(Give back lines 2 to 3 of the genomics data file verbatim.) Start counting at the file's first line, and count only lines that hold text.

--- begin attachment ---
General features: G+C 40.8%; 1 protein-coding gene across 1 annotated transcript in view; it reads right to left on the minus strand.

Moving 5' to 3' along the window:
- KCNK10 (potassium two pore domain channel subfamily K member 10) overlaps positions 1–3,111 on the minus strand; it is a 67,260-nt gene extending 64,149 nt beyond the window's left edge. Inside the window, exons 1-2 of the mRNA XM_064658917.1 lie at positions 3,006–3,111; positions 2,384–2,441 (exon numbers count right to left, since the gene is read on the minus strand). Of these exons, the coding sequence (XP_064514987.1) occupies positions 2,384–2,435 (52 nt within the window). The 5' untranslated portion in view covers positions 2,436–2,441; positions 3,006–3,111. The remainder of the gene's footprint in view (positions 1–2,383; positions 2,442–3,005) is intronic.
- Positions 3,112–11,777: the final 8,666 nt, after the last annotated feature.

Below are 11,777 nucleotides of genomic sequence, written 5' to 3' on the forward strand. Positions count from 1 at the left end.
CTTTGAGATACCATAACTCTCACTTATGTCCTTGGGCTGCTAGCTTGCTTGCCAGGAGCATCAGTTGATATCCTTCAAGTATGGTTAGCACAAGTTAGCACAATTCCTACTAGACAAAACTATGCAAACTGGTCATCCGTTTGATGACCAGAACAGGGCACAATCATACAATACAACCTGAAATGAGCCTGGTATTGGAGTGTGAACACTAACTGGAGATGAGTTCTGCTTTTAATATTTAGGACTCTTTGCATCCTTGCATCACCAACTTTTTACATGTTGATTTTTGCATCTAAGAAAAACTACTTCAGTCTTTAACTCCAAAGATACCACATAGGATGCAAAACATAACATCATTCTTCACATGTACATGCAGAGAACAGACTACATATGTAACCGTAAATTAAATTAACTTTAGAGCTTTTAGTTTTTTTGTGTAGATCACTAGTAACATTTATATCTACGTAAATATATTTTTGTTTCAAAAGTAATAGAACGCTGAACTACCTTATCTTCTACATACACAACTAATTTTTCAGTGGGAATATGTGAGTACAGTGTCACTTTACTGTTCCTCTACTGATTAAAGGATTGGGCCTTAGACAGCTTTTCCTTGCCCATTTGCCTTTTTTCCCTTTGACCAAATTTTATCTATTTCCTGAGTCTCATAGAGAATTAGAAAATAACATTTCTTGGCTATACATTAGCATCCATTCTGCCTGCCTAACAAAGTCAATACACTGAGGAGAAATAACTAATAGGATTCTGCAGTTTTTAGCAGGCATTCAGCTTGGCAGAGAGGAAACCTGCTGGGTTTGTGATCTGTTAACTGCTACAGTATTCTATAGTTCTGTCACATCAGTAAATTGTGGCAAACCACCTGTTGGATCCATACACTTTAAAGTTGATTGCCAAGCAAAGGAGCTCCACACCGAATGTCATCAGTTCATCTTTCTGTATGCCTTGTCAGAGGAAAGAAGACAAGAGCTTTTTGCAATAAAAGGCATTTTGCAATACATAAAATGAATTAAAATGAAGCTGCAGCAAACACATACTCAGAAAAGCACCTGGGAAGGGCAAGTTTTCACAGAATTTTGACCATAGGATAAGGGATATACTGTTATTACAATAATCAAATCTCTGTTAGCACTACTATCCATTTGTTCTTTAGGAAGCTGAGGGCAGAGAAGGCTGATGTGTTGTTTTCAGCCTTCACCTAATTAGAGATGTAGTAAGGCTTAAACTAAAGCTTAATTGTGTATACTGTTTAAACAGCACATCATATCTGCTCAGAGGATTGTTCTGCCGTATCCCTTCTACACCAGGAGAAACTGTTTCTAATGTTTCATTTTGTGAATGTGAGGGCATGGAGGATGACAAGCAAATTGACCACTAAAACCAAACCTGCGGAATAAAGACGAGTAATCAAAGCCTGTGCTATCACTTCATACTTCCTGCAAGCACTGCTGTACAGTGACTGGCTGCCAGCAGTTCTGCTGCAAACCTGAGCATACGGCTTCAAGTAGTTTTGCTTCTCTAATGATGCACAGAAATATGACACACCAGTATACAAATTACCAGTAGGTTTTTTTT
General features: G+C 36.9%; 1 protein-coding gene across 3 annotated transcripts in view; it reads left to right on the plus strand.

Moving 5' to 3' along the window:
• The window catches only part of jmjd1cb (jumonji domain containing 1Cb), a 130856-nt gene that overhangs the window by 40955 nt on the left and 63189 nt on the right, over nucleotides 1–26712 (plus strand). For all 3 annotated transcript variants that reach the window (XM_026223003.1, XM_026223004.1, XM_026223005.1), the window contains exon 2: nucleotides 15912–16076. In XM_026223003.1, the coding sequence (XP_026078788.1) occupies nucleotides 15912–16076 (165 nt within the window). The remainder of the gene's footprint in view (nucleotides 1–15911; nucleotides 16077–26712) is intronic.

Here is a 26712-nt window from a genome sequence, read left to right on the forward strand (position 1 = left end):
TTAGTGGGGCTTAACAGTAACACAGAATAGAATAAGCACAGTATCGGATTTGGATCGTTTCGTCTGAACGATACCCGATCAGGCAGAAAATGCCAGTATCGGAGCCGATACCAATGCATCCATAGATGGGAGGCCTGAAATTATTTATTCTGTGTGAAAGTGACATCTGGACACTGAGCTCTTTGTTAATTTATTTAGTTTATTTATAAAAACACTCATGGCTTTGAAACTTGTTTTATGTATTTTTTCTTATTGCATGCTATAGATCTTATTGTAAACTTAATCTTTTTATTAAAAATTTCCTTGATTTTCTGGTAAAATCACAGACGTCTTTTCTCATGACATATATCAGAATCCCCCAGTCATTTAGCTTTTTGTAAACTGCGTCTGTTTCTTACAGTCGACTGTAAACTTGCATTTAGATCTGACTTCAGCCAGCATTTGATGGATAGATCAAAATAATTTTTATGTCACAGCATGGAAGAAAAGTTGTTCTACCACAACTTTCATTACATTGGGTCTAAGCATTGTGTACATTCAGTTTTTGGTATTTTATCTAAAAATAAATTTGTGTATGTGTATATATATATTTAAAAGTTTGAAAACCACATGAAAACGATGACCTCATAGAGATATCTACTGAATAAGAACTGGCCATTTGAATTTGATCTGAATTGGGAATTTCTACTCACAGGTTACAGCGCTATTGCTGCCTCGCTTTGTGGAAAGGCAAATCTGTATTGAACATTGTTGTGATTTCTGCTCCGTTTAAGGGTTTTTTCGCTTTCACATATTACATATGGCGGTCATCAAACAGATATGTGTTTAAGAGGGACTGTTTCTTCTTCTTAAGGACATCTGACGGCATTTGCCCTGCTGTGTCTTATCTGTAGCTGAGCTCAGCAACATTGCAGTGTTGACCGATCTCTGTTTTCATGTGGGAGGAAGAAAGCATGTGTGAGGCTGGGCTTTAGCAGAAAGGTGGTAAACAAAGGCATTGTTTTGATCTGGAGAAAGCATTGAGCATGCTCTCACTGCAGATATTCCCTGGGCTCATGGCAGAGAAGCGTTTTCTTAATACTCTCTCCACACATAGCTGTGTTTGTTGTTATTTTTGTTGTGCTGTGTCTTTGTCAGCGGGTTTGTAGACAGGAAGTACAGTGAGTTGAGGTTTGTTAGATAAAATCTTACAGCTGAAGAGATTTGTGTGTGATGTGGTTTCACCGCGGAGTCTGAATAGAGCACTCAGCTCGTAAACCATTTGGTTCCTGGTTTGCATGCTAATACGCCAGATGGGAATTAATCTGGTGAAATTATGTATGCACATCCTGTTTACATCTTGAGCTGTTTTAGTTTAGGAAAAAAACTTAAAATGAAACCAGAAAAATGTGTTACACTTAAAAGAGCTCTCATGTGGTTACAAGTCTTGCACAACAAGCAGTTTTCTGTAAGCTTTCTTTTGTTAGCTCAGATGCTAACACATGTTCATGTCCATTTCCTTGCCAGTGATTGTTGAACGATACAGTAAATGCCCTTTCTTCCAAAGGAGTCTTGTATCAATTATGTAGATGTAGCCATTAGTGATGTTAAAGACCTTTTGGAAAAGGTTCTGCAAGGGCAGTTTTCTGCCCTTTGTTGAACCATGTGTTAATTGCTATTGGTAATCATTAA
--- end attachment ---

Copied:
Moving 5' to 3' along the window:
- KCNK10 (potassium two pore domain channel subfamily K member 10) overlaps positions 1–3,111 on the minus strand; it is a 67,260-nt gene extending 64,149 nt beyond the window's left edge. Inside the window, exons 1-2 of the mRNA XM_064658917.1 lie at positions 3,006–3,111; positions 2,384–2,441 (exon numbers count right to left, since the gene is read on the minus strand). Of these exons, the coding sequence (XP_064514987.1) occupies positions 2,384–2,435 (52 nt within the window). The 5' untranslated portion in view covers positions 2,436–2,441; positions 3,006–3,111. The remainder of the gene's footprint in view (positions 1–2,383; positions 2,442–3,005) is intronic.